EP20000936192 Active EP1189983B1 (en) 1999-05-19 2000-05-19 Low molecular weight high-cis polybutadienes

    Country Status (7)

    Country Link
    US (1) US6437205B1 (en)
    EP (2) EP2206734A1 (en)
    JP (1) JP4790913B2 (en)
    CA (2) CA2372404C (en)
    DE (1) DE60044250D1 (en)
    ES (1) ES2342920T3 (en)
    WO (1) WO2000069928A3 (en)

    Cited By (1)

    * Cited by examiner, † Cited by third party
    Publication number Priority date Publication date Assignee Title
    DE102010061469A1 (en) * 2010-12-22 2012-06-28 Continental Reifen Deutschland Gmbh Rubber composition with improved rolling resistance behavior

    Families Citing this family (32)

    * Cited by examiner, † Cited by third party
    Publication number Priority date Publication date Assignee Title
    DE60115291D1 (en) * 2000-12-14 2005-12-29 Technologie Michelin Clermont A process for the preparation of polyisoprene having a high content of cis-1,4 chains
    US6939920B2 (en) * 2001-01-08 2005-09-06 The Goodyear Tire & Rubber Company Tire sidewall compounds having improved flex fatigue and tread compound having improved tear strength
    DE60213380T2 (en) 2001-02-28 2007-08-23 Bridgestone Corp. A continuous process for the preparation of narrow molecular weight distributions conjugated diene polymer and characterized products produced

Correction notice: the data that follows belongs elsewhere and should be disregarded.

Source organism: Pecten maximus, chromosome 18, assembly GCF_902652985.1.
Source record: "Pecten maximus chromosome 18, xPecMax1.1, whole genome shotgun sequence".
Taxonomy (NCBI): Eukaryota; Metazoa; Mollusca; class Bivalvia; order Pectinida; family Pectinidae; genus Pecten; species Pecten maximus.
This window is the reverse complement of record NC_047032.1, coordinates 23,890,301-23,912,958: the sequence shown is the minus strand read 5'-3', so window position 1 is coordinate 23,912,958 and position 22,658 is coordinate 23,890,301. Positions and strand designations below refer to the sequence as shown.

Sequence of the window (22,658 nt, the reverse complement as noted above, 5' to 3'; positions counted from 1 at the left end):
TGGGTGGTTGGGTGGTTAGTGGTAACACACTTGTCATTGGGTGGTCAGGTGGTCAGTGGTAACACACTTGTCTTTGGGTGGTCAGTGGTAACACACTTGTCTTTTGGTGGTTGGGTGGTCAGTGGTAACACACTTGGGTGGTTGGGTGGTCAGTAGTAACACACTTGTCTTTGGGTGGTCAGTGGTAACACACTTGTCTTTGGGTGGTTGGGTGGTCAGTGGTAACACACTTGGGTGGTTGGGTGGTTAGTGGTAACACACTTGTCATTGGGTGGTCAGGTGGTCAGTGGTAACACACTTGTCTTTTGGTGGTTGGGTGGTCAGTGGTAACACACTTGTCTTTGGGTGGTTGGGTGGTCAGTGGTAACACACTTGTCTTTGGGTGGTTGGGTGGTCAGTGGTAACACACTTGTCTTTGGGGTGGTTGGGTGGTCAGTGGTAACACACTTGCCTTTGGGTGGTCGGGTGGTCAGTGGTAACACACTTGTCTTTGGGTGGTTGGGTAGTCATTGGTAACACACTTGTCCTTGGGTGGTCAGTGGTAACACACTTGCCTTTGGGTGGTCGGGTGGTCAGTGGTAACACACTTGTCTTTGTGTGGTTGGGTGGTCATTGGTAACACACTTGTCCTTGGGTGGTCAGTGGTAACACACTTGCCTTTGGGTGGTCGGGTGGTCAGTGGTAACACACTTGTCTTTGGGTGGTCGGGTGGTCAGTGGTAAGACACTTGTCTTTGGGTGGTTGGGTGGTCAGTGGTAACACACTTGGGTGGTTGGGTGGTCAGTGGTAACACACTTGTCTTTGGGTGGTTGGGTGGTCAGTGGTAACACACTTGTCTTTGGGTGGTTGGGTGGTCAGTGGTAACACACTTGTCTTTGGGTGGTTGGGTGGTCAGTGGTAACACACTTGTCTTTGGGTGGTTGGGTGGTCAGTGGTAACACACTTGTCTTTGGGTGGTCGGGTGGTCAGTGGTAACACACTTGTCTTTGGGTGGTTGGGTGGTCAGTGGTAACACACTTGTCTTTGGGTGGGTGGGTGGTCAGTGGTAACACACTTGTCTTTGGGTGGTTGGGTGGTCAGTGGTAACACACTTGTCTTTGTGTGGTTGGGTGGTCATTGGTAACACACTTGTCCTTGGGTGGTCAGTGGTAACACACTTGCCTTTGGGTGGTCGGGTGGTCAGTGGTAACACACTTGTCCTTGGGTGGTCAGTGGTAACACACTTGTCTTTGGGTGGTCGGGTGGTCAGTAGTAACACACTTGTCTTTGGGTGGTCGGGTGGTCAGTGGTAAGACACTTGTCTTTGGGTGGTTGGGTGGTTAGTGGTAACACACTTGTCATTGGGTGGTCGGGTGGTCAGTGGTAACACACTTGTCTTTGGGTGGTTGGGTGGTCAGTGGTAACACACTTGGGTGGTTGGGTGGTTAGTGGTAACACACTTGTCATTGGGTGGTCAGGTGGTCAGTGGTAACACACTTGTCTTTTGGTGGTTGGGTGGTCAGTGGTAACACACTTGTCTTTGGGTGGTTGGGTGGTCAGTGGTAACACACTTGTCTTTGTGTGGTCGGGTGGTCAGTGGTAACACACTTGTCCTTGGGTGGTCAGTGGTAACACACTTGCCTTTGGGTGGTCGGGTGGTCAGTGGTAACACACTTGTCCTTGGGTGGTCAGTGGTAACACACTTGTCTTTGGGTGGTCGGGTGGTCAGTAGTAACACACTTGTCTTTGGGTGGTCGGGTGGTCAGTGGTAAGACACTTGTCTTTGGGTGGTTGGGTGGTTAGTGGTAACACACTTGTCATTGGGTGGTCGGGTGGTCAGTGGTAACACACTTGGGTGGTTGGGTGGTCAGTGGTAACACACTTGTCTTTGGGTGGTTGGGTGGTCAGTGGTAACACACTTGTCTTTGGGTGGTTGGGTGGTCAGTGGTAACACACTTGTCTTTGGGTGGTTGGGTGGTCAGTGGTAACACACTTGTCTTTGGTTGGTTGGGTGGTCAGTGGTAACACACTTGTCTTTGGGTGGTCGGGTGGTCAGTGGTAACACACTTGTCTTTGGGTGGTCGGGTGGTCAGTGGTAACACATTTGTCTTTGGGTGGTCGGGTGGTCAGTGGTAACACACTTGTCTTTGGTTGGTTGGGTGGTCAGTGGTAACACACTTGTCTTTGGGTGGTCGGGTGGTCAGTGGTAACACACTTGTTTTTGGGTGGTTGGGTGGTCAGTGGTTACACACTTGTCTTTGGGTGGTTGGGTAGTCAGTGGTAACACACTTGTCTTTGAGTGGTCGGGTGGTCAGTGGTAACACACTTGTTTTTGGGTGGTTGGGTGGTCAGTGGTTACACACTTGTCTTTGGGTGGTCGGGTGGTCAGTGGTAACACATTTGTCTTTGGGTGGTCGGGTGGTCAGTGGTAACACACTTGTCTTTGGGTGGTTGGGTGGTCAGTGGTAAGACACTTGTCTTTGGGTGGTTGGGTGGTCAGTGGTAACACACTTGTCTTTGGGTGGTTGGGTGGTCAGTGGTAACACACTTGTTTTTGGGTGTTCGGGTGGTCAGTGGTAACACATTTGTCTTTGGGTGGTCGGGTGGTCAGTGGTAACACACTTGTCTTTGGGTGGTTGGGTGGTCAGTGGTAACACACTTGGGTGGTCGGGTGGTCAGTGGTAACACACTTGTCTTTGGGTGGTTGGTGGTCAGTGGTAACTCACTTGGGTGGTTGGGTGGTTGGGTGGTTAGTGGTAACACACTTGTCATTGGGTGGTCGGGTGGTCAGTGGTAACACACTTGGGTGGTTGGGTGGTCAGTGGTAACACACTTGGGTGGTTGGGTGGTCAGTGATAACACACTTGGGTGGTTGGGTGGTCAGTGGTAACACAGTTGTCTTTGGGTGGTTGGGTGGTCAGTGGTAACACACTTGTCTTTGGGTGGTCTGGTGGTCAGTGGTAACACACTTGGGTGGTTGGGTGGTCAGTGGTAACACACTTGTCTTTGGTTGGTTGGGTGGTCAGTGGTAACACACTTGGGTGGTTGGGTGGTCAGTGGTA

US6699813B2 (en) * 2001-11-07 2004-03-02 Bridgestone Corporation Lanthanide-based catalyst composition for the manufacture of polydienes
    WO2003097708A1 (en) * 2002-05-16 2003-11-27 Societe De Technologie Michelin Catalytic system for preparing polybutadienes and preparation method
    KR101075811B1 (en) * 2002-11-18 2011-10-25 미쉐린 러쉐르슈 에 떼크니크 에스.에이. 4 Method for obtaining a butadiene homopolymer in the presence of mono-olefins with 4 carbon atoms
    EP1431318B1 (en) * 2002-12-20 2008-08-13 Polimeri Europa S.p.A. Process for the preparation of branched polydienes in the presence of catalysts based on rare-earth
    US7094849B2 (en) 2003-12-15 2006-08-22 Bridgestone Corporation Bulk polymerization process for producing polydienes
    US7193100B2 (en) * 2003-12-31 2007-03-20 Albemarle Corporation Haloaluminoxane compositions, their preparation, and their use in catalysis